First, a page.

Twenty-four children of Fort Carson soldiers earned honorary Expert Infantryman Badges on Sept. 20 at the 1st Battalion, 12th Infantry Regiment's inaugural "Wee EIB" event.

For munchkins who scored the coveted badge - especially those who did so before their dads - the achievement meant bragging rights and a shiny silver pin.

Logan Day, an avid artist, figured the event's coloring contest was his best chance to take home the badge.

The youngster made a beeline for the arts and crafts table, where he chose a coloring sheet with a Humvee on it and began coloring it orange, his favorite hue.

"He figured if he could doodle his way to an EIB, he ought to," said his dad, Sgt. Randy Day.

Logan believed that using the special twistable crayons might give him an edge in the competition.

But his win was far from a done deal.

"My chances are probably one out of one million," Logan said while eyeing a table where kids could make necklaces with chem lights, which looked like glow sticks, and twine.

Pvt. Jacob Gillispie helped hold Logan's picture as he colored.

Gillispie doesn't have kids. So he volunteered to man the arts and crafts booth.

"I enjoy getting to see all the kids," he said. "They remind me of my nieces and nephews. This brings back joyful thoughts of when I was young."

As the sun peeked from behind the clouds and Chinooks buzzed overhead at the unit's motor pool, more than 100 kids worked in various ways to win a badge: a relay race, an obstacle course, a water balloon "grenade" toss.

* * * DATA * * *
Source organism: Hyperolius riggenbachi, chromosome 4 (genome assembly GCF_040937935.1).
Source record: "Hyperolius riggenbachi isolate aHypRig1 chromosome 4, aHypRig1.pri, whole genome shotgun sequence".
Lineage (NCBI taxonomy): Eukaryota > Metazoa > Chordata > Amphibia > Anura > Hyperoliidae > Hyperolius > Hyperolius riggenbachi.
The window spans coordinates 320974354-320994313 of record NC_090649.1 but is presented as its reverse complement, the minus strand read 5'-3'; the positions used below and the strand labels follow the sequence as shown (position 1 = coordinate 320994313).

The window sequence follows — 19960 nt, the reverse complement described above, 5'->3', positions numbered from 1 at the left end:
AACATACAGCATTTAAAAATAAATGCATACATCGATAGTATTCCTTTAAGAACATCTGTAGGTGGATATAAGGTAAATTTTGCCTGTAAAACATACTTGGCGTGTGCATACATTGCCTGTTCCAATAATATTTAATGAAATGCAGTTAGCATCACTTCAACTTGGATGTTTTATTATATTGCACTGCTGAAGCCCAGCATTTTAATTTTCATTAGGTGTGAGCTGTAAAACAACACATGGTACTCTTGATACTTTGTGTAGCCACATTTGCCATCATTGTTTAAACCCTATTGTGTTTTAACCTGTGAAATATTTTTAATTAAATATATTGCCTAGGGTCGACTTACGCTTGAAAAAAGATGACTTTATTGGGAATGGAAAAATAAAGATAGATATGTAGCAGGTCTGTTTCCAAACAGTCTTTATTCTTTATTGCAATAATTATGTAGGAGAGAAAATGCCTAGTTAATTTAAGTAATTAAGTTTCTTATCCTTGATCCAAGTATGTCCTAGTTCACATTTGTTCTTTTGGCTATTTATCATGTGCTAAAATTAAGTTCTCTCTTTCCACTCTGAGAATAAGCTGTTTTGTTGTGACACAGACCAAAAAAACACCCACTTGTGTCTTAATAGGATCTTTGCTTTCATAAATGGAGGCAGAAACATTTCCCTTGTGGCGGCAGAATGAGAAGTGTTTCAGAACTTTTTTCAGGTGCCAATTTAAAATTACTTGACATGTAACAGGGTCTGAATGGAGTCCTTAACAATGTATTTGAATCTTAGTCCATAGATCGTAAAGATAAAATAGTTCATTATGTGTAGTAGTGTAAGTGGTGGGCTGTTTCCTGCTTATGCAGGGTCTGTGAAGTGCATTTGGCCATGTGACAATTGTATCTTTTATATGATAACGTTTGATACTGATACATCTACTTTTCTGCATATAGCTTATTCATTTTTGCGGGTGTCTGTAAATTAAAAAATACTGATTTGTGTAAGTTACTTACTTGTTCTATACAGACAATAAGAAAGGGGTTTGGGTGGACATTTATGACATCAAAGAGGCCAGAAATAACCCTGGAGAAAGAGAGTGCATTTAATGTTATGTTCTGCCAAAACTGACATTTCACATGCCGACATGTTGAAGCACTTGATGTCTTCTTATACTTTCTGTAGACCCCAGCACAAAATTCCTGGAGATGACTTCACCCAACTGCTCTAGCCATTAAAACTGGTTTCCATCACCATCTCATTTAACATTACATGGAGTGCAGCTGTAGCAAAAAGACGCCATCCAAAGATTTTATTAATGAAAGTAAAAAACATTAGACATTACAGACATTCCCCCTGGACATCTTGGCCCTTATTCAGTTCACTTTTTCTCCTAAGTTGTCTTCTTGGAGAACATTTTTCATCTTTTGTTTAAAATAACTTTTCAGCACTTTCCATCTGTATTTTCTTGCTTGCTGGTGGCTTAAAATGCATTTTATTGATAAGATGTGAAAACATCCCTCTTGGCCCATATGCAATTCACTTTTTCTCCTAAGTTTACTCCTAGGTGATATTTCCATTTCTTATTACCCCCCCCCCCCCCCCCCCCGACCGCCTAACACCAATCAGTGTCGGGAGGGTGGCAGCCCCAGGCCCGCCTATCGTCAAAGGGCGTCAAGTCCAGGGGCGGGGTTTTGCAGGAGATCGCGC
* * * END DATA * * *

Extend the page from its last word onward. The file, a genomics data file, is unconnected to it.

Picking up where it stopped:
Between competitions, they picked up goody bags, checked out military weapons and vehicles, and dined on hamburgers, pizza, and ice cream.

"Wee EIB" was designed to give families a chance to bond and meet other families before the unit's soldiers head to the National Training Center in California next month, and to Afghanistan early next year, said Lt. Col. William Voorhies, battalion commander.

The event gave children the chance to "see what mom and dad have done, not only for the nation, but for each other," Voorhies said. "They fight for each other."

Army veteran Stephen Tova brought his children to the event at the invitation of Spc. Salvador Tova, his cousin and an infantryman with the unit.

"This is actually pretty cool," said Stephen Tova as his toddlers enjoyed a bounce house nearby. "It's definitely the first time I've heard of a 'Wee EIB' event like this."

Spc. Ben Jeffrey doesn't have kids. But he didn't want to show up to the event alone.

So he brought his neighbor's teacup Yorkshire terrier, Dodger.

"I just wanted to bring a dog," the single soldier said. "We'll have fun just hanging out with my buddies."

An hour into the event, 7-year-old Kirsten Conover was having trouble deciding what her favorite activity had been: competing in the obstacle course, locating stuffed animals in a dark warehouse while wearing night-vision goggles or getting green camouflage painted on her face.

Though the event was designed to prepare families for separation from their soldiers during training and deployment, Maj. Drew Conover said his family didn't need help with that.

He's deployed three times since his daughter was born. The family is used to the distance, he said.

For the Conovers, "Wee EIB" was about making friends - and precious memories.

"I love that this is bringing all the families together," Joette Conover said.

"The kids get to see what mom and dad do. They get to spend the day in the Army."